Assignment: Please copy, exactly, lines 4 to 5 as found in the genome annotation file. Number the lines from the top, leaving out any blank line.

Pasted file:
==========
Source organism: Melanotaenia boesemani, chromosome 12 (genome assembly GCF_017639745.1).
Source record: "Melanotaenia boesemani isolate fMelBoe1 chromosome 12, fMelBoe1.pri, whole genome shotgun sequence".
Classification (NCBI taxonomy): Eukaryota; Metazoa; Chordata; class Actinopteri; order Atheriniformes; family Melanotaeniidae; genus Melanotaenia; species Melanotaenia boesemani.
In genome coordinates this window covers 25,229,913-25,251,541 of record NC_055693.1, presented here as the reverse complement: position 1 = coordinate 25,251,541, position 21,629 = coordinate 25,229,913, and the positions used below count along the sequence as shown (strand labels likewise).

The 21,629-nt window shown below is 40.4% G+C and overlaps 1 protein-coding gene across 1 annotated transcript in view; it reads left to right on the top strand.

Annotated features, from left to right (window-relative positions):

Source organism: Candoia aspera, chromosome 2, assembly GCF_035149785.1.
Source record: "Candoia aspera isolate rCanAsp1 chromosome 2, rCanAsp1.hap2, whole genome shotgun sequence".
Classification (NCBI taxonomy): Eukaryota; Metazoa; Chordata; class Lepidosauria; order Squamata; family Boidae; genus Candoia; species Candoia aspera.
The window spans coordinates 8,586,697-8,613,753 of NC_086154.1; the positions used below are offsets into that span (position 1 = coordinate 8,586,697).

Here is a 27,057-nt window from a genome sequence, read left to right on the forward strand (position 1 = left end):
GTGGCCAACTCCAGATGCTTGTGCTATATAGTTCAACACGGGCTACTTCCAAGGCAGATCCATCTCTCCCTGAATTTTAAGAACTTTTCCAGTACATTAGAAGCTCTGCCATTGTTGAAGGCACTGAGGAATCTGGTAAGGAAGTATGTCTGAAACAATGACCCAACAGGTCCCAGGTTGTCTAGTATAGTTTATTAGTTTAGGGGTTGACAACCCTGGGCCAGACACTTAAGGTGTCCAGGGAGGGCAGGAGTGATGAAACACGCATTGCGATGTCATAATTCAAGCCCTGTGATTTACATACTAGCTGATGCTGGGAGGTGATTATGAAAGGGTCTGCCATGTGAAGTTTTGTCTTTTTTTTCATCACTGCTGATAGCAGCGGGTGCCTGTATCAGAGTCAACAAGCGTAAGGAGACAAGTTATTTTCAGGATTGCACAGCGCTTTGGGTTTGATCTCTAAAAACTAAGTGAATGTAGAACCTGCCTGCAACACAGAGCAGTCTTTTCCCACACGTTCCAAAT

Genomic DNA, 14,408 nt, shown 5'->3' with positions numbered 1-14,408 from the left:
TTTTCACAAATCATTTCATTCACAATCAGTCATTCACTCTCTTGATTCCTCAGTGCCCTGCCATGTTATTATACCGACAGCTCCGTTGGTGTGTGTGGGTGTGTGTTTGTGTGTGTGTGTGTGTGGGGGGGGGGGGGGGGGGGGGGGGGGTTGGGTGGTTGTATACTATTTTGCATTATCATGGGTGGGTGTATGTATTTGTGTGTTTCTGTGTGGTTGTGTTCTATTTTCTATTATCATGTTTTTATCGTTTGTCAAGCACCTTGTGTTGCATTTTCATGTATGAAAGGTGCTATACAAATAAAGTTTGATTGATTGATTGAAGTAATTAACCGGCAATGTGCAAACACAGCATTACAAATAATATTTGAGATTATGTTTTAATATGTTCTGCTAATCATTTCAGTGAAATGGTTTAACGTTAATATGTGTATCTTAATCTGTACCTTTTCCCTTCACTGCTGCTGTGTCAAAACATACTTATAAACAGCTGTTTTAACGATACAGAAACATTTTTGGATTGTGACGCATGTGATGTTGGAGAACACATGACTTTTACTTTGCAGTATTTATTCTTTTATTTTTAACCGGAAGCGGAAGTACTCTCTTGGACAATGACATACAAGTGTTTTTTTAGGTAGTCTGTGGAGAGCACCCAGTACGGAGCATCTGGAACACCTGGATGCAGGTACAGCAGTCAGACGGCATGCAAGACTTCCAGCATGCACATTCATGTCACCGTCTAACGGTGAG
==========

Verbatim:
In genome coordinates this window covers 25,229,913-25,251,541 of record NC_055693.1, presented here as the reverse complement: position 1 = coordinate 25,251,541, position 21,629 = coordinate 25,229,913, and the positions used below count along the sequence as shown (strand labels likewise).

The 21,629-nt window shown below is 40.4% G+C and overlaps 1 protein-coding gene across 1 annotated transcript in view; it reads left to right on the top strand.